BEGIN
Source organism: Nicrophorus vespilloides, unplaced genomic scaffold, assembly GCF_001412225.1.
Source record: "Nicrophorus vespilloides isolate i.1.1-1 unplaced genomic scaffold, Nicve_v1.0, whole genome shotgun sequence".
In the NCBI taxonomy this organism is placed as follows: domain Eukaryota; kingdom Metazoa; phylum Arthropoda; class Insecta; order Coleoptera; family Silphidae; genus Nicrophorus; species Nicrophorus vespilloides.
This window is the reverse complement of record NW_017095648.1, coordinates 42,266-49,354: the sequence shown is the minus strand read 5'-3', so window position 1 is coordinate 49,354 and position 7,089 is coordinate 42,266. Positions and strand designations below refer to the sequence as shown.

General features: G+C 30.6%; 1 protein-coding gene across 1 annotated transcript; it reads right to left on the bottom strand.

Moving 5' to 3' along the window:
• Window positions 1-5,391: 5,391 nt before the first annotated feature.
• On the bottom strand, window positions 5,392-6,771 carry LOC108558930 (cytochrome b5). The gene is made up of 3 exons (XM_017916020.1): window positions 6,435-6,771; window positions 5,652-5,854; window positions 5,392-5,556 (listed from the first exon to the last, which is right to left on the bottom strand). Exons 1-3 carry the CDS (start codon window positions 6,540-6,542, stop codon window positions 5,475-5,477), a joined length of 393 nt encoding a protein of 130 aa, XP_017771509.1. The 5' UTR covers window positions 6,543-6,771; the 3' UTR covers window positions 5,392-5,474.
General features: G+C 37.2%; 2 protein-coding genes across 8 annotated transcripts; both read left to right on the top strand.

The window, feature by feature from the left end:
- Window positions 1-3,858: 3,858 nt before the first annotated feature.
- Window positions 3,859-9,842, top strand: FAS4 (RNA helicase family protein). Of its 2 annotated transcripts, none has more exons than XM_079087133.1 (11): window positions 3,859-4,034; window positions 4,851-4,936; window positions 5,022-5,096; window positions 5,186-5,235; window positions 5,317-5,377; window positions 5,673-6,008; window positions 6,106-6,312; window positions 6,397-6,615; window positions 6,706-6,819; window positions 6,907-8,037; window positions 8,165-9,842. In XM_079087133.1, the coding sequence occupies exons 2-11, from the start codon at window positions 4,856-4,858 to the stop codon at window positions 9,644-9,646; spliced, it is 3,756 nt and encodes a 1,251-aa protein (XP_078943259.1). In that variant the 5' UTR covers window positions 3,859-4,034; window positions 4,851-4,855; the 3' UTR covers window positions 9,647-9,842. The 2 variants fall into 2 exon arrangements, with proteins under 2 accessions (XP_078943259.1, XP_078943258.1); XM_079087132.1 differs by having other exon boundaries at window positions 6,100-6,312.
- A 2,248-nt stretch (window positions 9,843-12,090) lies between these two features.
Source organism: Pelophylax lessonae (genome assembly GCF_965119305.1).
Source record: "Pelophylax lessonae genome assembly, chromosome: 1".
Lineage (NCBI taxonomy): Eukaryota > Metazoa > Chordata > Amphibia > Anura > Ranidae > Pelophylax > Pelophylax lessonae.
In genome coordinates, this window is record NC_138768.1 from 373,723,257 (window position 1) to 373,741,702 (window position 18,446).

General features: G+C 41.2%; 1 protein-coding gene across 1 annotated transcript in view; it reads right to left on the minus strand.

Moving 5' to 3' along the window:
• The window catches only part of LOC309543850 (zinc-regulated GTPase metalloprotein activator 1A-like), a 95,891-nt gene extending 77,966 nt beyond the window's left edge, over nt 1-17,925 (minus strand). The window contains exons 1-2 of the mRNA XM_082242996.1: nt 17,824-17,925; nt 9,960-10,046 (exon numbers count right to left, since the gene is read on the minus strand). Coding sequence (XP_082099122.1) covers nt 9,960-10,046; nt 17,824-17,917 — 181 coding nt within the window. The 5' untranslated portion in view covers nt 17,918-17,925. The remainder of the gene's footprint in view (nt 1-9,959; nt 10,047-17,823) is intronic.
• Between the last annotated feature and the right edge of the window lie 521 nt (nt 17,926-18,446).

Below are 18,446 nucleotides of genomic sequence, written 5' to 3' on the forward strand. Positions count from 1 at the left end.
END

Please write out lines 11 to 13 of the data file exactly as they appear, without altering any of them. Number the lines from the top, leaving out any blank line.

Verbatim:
- Window positions 1-3,858: 3,858 nt before the first annotated feature.
- Window positions 3,859-9,842, top strand: FAS4 (RNA helicase family protein). Of its 2 annotated transcripts, none has more exons than XM_079087133.1 (11): window positions 3,859-4,034; window positions 4,851-4,936; window positions 5,022-5,096; window positions 5,186-5,235; window positions 5,317-5,377; window positions 5,673-6,008; window positions 6,106-6,312; window positions 6,397-6,615; window positions 6,706-6,819; window positions 6,907-8,037; window positions 8,165-9,842. In XM_079087133.1, the coding sequence occupies exons 2-11, from the start codon at window positions 4,856-4,858 to the stop codon at window positions 9,644-9,646; spliced, it is 3,756 nt and encodes a 1,251-aa protein (XP_078943259.1). In that variant the 5' UTR covers window positions 3,859-4,034; window positions 4,851-4,855; the 3' UTR covers window positions 9,647-9,842. The 2 variants fall into 2 exon arrangements, with proteins under 2 accessions (XP_078943259.1, XP_078943258.1); XM_079087132.1 differs by having other exon boundaries at window positions 6,100-6,312.
- A 2,248-nt stretch (window positions 9,843-12,090) lies between these two features.